Olafur Eliasson paints Turner
The Danish artist and English painter have a lot more in common than you might at first suspect
Would you put JMW Turner and Olafur Eliasson together? The two artists might seem quite different – Turner was a painter, Eliasson is better known for his large-scale installations, such as his Weather Project, a kind of artificial sun, installed at the Tate Modern’s Turbine hall in 2003.
Nevertheless, both draw from similar sources of inspiration, and both offer the viewer comparable effects. As curator Madeleine Grynsztejn puts it in our monograph, “Eliasson’s work is positioned within an urban realm, yet it evokes natural phenomena; it is assisted by the most minimal and clear of constructions, leaving little formal imprint, yet it brims with rich, unpredictable detail and tactility.”
Compare this with art historian William Gaunt’s words in our book dedicated to Turner. Gaunt writes that, while the artist drew from nature and Romantic visions of the past, “Turner was not one to shut his eyes to change or to show that aversion to the industrial revolution and the age of steam,” Gaunt goes on: “The essence of Turner’s achievement in the later years is to be found where subject is dissolved in space and light rather as modern science transforms matter into energy.”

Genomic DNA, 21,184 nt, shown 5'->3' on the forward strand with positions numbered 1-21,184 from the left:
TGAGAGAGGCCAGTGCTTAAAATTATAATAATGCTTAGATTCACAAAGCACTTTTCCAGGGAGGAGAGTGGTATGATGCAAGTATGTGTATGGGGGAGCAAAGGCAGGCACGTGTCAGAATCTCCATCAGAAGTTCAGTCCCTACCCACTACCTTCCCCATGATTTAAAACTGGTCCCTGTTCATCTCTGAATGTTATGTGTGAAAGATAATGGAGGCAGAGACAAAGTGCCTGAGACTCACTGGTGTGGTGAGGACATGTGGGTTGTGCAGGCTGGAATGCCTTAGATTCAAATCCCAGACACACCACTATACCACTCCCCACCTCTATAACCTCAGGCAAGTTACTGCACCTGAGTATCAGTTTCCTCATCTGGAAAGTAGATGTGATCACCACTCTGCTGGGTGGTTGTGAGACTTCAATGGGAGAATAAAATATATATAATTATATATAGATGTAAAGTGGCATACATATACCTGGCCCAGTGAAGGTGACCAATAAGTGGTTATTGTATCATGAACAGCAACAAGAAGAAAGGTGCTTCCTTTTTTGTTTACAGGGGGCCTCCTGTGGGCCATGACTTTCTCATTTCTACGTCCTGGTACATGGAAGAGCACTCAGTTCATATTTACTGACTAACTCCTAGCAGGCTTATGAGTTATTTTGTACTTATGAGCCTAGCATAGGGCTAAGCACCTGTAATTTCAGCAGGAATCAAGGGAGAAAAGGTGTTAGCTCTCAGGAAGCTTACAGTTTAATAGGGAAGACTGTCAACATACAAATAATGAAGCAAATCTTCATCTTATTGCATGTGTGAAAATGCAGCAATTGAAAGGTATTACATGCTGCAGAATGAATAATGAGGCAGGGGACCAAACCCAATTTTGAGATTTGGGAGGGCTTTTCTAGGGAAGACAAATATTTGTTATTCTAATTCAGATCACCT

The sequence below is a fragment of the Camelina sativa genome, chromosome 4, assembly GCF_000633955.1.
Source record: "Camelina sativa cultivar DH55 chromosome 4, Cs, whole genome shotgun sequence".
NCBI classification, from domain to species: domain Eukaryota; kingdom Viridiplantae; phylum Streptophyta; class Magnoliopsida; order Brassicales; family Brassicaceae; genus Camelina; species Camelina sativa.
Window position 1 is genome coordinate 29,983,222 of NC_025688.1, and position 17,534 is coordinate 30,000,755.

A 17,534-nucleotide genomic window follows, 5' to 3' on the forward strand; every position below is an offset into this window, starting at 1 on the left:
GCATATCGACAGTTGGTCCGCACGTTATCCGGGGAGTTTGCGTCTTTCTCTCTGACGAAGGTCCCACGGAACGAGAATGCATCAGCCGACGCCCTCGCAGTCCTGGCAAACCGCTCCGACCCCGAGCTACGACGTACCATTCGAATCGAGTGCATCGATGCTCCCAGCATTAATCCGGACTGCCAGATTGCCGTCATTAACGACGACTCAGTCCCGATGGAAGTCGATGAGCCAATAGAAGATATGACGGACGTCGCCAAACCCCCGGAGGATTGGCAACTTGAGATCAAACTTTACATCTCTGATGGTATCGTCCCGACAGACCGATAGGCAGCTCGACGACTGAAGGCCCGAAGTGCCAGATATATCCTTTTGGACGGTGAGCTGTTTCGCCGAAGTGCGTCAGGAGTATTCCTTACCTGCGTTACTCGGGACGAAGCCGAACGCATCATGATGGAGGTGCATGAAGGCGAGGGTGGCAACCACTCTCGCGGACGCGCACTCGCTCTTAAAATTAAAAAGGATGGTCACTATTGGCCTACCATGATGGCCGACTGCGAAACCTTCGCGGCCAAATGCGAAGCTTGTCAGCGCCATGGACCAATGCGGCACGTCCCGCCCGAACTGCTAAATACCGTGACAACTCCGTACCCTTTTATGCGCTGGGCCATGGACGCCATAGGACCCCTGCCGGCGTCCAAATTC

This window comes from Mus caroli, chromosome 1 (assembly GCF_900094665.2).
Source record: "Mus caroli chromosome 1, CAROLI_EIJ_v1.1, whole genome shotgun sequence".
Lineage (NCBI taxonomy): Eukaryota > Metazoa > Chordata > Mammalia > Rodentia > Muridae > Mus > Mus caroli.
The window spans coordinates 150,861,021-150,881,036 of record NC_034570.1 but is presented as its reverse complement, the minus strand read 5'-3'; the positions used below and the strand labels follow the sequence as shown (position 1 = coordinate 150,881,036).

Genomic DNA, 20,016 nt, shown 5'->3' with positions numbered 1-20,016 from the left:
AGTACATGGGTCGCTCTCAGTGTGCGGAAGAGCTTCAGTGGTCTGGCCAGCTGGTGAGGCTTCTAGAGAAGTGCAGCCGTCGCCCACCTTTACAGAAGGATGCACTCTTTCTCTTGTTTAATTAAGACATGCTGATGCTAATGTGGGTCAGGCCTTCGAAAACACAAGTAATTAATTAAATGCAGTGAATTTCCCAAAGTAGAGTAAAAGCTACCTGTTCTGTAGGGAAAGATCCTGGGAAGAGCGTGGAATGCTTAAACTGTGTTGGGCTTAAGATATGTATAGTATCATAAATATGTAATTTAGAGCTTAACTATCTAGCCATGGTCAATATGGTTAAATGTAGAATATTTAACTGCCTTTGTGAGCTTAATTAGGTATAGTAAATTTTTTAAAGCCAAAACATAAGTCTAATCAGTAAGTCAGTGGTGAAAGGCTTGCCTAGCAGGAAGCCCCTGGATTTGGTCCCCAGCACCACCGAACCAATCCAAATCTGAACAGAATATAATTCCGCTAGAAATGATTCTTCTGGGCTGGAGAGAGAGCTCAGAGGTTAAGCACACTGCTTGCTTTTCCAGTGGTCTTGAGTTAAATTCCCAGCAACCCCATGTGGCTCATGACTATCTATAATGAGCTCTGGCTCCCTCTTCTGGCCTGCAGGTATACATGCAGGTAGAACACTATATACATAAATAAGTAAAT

Sounds like they've more in common than we might imagine. So, we perhaps shouldn’t be surprised to learn that Eliasson is examining Turner’s use of light and colour by abstracting the hues of the painter’s works into a series of “colour studies.” These new works, which will go on show from 8 September at Tate Brtain’s Clore galleries, where the Tate’s Turner bequest also hang, “relate to an on-going series of Colour experiment paintings begun in 2009, which saw Eliasson working with a chemist to mix a paint colour for each nanometre of light in the visible spectrum. Each work in the series of seven oil paintings is unique and explores Turner’s obsession with light and colour.”
“Turner’s ability to shape and frame light in his paintings has had a significant impact on my work,” Eliasson tells us. “I have long focused on ephemera to explore notions of transformation, movement, and atmosphere, and how our sense of self is something not necessarily solid and stable, but evolving through our many exchanges with others and with the world.
In the Turner colour experiments, I’ve isolated light and colour in Turner’s works in order to extract his sense of ephemera from the objects of desire that his paintings have become.” He adds, “the schematic arrays of colours on round canvases generate a feeling of endlessness and allow the viewer to take in the artwork in a decentralised, meandering way.”
It’s a remarkably clear and insightful explanation, from an artist whom we might not necessarily associate with Romanticism, but who might actually help us view the British master’s work in a new way. Find out more here. For a richer understanding of Turner’s work, pick up a copy of our Colour Library edition on the artist; for more on Eliasson, buy our book, a great edition within our Contemporary Artist Series.